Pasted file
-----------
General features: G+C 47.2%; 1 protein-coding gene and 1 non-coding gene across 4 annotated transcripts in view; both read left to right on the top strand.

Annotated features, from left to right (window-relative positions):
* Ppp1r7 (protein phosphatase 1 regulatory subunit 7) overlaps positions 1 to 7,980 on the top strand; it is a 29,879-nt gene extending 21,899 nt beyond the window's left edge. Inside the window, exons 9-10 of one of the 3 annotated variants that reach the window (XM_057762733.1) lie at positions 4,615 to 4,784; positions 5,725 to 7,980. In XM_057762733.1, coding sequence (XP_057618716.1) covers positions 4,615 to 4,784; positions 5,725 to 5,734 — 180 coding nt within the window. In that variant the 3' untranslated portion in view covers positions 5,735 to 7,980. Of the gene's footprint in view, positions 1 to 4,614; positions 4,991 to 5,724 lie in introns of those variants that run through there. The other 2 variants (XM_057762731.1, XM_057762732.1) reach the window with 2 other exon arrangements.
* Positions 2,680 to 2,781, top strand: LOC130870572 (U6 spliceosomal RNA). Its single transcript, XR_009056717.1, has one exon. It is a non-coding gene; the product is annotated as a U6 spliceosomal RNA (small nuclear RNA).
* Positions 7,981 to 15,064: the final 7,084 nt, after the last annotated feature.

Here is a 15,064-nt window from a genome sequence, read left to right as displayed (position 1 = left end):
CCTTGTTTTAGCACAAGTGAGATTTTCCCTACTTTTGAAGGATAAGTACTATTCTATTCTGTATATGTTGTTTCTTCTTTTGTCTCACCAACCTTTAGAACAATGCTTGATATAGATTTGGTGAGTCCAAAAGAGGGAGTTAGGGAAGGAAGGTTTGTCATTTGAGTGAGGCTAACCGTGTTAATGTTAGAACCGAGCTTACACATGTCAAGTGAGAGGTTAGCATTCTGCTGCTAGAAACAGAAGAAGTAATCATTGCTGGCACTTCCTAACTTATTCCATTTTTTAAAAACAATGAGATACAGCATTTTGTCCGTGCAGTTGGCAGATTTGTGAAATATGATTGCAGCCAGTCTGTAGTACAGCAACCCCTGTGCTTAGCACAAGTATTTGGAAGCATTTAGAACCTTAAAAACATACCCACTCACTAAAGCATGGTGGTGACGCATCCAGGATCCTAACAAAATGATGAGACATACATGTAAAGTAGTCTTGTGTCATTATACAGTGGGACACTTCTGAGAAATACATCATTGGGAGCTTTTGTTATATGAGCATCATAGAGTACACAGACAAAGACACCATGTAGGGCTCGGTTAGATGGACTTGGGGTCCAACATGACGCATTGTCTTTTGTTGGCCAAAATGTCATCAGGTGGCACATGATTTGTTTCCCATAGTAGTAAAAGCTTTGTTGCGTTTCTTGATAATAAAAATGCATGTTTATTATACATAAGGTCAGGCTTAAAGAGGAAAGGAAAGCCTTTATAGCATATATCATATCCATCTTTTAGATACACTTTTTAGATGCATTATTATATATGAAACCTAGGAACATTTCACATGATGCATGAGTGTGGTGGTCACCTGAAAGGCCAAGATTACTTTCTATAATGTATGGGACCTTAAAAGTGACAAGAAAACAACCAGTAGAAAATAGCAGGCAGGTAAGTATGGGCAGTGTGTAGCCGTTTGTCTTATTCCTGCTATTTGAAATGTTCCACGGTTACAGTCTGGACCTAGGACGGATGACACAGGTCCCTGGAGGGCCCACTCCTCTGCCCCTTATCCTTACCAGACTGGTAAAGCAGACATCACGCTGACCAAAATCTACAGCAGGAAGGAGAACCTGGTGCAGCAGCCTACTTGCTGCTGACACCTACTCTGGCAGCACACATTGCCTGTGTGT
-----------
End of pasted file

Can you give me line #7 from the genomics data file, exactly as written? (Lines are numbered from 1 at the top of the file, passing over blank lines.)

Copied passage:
CCTTGTTTTAGCACAAGTGAGATTTTCCCTACTTTTGAAGGATAAGTACTATTCTATTCTGTATATGTTGTTTCTTCTTTTGTCTCACCAACCTTTAGAACAATGCTTGATATAGATTTGGTGAGTCCAAAAGAGGGAGTTAGGGAAGGAAGGTTTGTCATTTGAGTGAGGCTAACCGTGTTAATGTTAGAACCGAGCTTACACATGTCAAGTGAGAGGTTAGCATTCTGCTGCTAGAAACAGAAGAAGTAATCATTGCTGGCACTTCCTAACTTATTCCATTTTTTAAAAACAATGAGATACAGCATTTTGTCCGTGCAGTTGGCAGATTTGTGAAATATGATTGCAGCCAGTCTGTAGTACAGCAACCCCTGTGCTTAGCACAAGTATTTGGAAGCATTTAGAACCTTAAAAACATACCCACTCACTAAAGCATGGTGGTGACGCATCCAGGATCCTAACAAAATGATGAGACATACATGTAAAGTAGTCTTGTGTCATTATACAGTGGGACACTTCTGAGAAATACATCATTGGGAGCTTTTGTTATATGAGCATCATAGAGTACACAGACAAAGACACCATGTAGGGCTCGGTTAGATGGACTTGGGGTCCAACATGACGCATTGTCTTTTGTTGGCCAAAATGTCATCAGGTGGCACATGATTTGTTTCCCATAGTAGTAAAAGCTTTGTTGCGTTTCTTGATAATAAAAATGCATGTTTATTATACATAAGGTCAGGCTTAAAGAGGAAAGGAAAGCCTTTATAGCATATATCATATCCATCTTTTAGATACACTTTTTAGATGCATTATTATATATGAAACCTAGGAACATTTCACATGATGCATGAGTGTGGTGGTCACCTGAAAGGCCAAGATTACTTTCTATAATGTATGGGACCTTAAAAGTGACAAGAAAACAACCAGTAGAAAATAGCAGGCAGGTAAGTATGGGCAGTGTGTAGCCGTTTGTCTTATTCCTGCTATTTGAAATGTTCCACGGTTACAGTCTGGACCTAGGACGGATGACACAGGTCCCTGGAGGGCCCACTCCTCTGCCCCTTATCCTTACCAGACTGGTAAAGCAGACATCACGCTGACCAAAATCTACAGCAGGAAGGAGAACCTGGTGCAGCAGCCTACTTGCTGCTGACACCTACTCTGGCAGCACACATTGCCTGTGTGT